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Adventures in Retailing Part VIII:
Procuring Dave


Ross M. Miller
Miller Risk Advisors
February 27, 2006

Locating DAVE, the Ikea laptop table introduced in the previous installment of this perpetual adventure, on the Internet was much easier than actually taking possession of him. I left the American Finance Association meetings as they were winding down on Sunday and after I had bluntly pointing out to one of the presenters of a paper about mutual funds that his mechanism for dividing funds into those targeted at individuals and institutions was bogus. (In case you were wondering, many funds with "institutional" in their names are marketed primarily to individuals in 401(k) and other retirement plans. They are "institutional" to the extent that the plan sponsor serves as an institutional intermediary between the fund and the individual investor.)

The new and currently the one and only Ikea in the Commonwealth of Massachusetts is to be found in Stoughton. This seemingly bland town is located on a southern spur off Route 128 that leads to several Boston 'burbs that I am aware of only as the scenes of sensational and horrific crimes committed while I was teaching finance some years ago in Boston. I know nothing of the area other than that, as far as I know, no crime in Stoughton has merited a Lifetime movie of its own.

Ikea and I go back to the 1989 opening of the store in my childhood home of Elizabeth, N.J that put Ikea on the map in the U.S. That store is situated in a tax-advantaged enterprise zone adjacent to a containerized shipping facility that was, in turn, adjacent to Newark Airport and the Newark-Elizabeth port, that Ikea store became an instant New York phenomenon. (That port has recently been in the news as one of six that we are trading to the UAE for possible regrets to be named later.) Special buses to shuttle shoppers between Manhattan and Ikea Elizabeth on weekends began running back then and, according to the Internet, they still run. The Elizabeth Ikea was not the first American Ikea, but to New Yorkers places like Philadelphia simply do not count.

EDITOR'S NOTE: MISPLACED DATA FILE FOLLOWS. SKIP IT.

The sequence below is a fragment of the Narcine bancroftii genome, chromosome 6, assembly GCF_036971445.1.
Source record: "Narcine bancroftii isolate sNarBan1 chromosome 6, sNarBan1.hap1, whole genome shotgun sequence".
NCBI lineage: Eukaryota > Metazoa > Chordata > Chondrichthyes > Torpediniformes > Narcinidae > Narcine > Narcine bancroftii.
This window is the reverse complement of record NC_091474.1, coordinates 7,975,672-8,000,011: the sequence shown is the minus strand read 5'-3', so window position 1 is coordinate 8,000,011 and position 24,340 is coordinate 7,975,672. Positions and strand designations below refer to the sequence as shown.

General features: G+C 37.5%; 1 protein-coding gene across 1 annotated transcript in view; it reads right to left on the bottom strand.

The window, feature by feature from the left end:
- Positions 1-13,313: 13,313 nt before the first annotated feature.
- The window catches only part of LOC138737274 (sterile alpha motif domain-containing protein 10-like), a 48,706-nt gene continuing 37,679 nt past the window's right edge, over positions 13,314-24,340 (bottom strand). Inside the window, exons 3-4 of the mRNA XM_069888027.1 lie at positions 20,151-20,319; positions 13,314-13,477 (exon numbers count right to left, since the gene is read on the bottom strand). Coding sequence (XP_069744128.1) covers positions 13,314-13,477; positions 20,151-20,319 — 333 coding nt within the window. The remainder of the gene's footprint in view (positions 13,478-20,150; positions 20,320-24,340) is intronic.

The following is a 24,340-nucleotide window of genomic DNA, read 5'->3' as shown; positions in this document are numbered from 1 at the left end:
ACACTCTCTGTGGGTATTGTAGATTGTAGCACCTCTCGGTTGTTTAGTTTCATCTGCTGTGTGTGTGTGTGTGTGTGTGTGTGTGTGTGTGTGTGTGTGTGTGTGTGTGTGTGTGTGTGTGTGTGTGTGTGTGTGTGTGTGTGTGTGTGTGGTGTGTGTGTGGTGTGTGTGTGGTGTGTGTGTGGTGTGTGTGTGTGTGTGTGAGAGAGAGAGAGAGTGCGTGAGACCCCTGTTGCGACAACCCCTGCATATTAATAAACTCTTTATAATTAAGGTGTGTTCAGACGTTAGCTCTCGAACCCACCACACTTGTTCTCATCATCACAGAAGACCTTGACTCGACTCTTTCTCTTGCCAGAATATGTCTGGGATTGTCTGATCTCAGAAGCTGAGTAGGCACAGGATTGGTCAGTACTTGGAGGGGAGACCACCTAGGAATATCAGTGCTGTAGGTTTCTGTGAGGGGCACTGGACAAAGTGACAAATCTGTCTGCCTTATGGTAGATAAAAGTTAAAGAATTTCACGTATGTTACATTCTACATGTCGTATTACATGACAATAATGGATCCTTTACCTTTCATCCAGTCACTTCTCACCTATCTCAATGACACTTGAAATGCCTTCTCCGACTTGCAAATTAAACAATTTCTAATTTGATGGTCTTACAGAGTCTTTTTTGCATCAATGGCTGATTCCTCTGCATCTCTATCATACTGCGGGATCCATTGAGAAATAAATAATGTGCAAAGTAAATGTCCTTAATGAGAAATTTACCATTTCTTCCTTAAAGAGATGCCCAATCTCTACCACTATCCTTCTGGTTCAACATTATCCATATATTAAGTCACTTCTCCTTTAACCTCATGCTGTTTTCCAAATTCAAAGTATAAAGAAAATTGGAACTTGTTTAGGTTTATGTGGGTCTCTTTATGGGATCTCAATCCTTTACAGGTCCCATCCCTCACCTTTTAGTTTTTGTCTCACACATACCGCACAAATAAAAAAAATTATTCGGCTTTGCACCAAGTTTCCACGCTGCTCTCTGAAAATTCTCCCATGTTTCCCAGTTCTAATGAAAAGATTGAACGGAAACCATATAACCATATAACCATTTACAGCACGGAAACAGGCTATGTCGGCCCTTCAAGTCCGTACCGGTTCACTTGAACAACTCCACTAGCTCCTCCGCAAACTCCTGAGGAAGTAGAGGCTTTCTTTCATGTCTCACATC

I used to frequent Ikea on an irregular basis because it provided a truly alien shopping experience and because I had a thing back then for Swedish coffee (and Swedish pancakes, but I don't think they sold those in their café). I rarely bought anything there. Indeed, prior to my acquisition of DAVE, the plain-vanilla side table, my only Ikea possessions were four matching bookcases and a sauté pan that cost about $2.50 and that is only used under exception circumstances, like for cooking experiments with the potential to destroy the utensil in which the experiment is being conducted.

New Yorkers of the breed that reads The New Yorker had a brief and tempestuous fling with Ikea that ended badly. (I get The New Yorker, but let other members of my family read it and tell me about it, making me vastly superior to those who either take it seriously or, far worse, write for it.)

I had been to various "hypermarkets" on European soil before I set foot in an Ikea, but the transplanted Swedish store had something special about it (and still does). The product names, for one thing, seem to be part of greater joke that I do not get. Did they hire one of Ibsen's grandchildren to affix absurdist appellations to them? And what is the deal with the ALL CAPS. I have known dozens of Daves in my life, but what is the deal with DAVE? It seems more than a tad impersonal to me.